“In fact your plant is a thing various and manifold, and it is difficult to describe in general terms” – Theophrastus, 300 BC
Whether in our gardens, by the side of a road, out in our fields, or in more untouched ecosystems, the graceful existence of plants uses all the four elements: earth, air, water, and fire of the sun. By transforming such simple inputs, they do things that humans cannot.
Our primary interactions with plants are now as a product we can pick up from the shop, a tree to be cut, or weed to be pulled. Yet plants are as much a part of ourselves as the sun on our skin, the rain in our hair, or the air that passes around our hearts. All flesh is as grass.
Our biosphere is not its individual living components, but rather the dynamic relationships between all those beings macro & microscopic that share this wet space rock with us. A healthy ecology is in a state of fair and mutual energy exchange in many directions all at once, which is what makes life possible at all. This balance is easily upset by human activities, especially contemporary conventional wisdom.
Permaculture is a series of practices which aims to improve the state of a given lot of land by observing nature, tacking onto its forces, and improving by degrees the state of things in a holistic way. Nature deals with how alot better than why, especially according to biology. There are many things which can be done immediately to improve land for plants, but only by longer term attention can the potential of an area be properly realised.
The advantages of a garden over an agricultural field are that the needs of plants can be more closely monitored and more diverse improvements can be offered to them. Is there more to a backyard lettuce than simply how much fresher it tastes? How are the herbs next to them helping? Does a strawberry have more “red” if it grows next to some red geraniums? Do they even share the same concept of red?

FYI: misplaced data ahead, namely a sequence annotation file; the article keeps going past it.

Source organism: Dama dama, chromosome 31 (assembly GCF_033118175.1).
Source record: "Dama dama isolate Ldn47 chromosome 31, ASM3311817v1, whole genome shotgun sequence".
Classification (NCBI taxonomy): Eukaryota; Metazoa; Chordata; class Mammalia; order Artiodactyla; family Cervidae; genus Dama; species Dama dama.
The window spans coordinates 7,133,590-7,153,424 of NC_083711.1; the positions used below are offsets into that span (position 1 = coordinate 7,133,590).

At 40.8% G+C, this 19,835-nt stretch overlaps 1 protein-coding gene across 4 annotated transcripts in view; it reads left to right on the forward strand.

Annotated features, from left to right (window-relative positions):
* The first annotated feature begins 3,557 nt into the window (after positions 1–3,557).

It’s become knowledge that trees communicate under the earth. What still isn’t widely understood is that plants do it too, a rule of thumb is that foods that taste good with each other also grow well together. It can be observed in a greenhouse that they attract the pests of each other away from each other. I have found that nasturtiums are brilliant as a sacrifical plant as well as providing for more colourful salads.
Living things of all kinds create guilds to strengthen each other’s survival, their cohabitation is not always competetive. The workings of plants are an everyday mystery that is so routine it scarcely crosses our minds, but there is such knowledge within them. It can be easy to overlook the experiences of an individual plant, its simplicity far removed from our own ever-unfurling tapestry of human chaos and uncertainty…
Compared to some other countries, our relationship to nature in Britain has been blunted most significantly by the enclosure of common land some 500 years ago. This has set the trend for centuries of urbanisation as cities grew larger through the Stewart and Victorian eras, a pattern repeated around the world. Without taking too great a leap of logic, the repercussions of this are still being felt here to this day. Half of our birds by biomass are simply there to be shot.
A millenia or so ago, our ancestors foraged what they needed from plants for food and also medicine. There remain vast libraries of venerable plant knowledge held in the many traditions of indigenous peoples where they survive worldwide. It is so vitally important that the rainforests and old growth forests are preserved.
We have very limited areas of mature woodland left in the UK. It is no longer possible to overcome the fragmentation of habitats caused by decades of asphalt and concrete – without many widlife bridges over motorways, at least. But we have our gardens – though it takes more consideration to develop them properly than most landlords or building companies will ever allow for. This makes taking charge of our own space more important than ever in being able to satisfy our own appetites for nature and sustenance.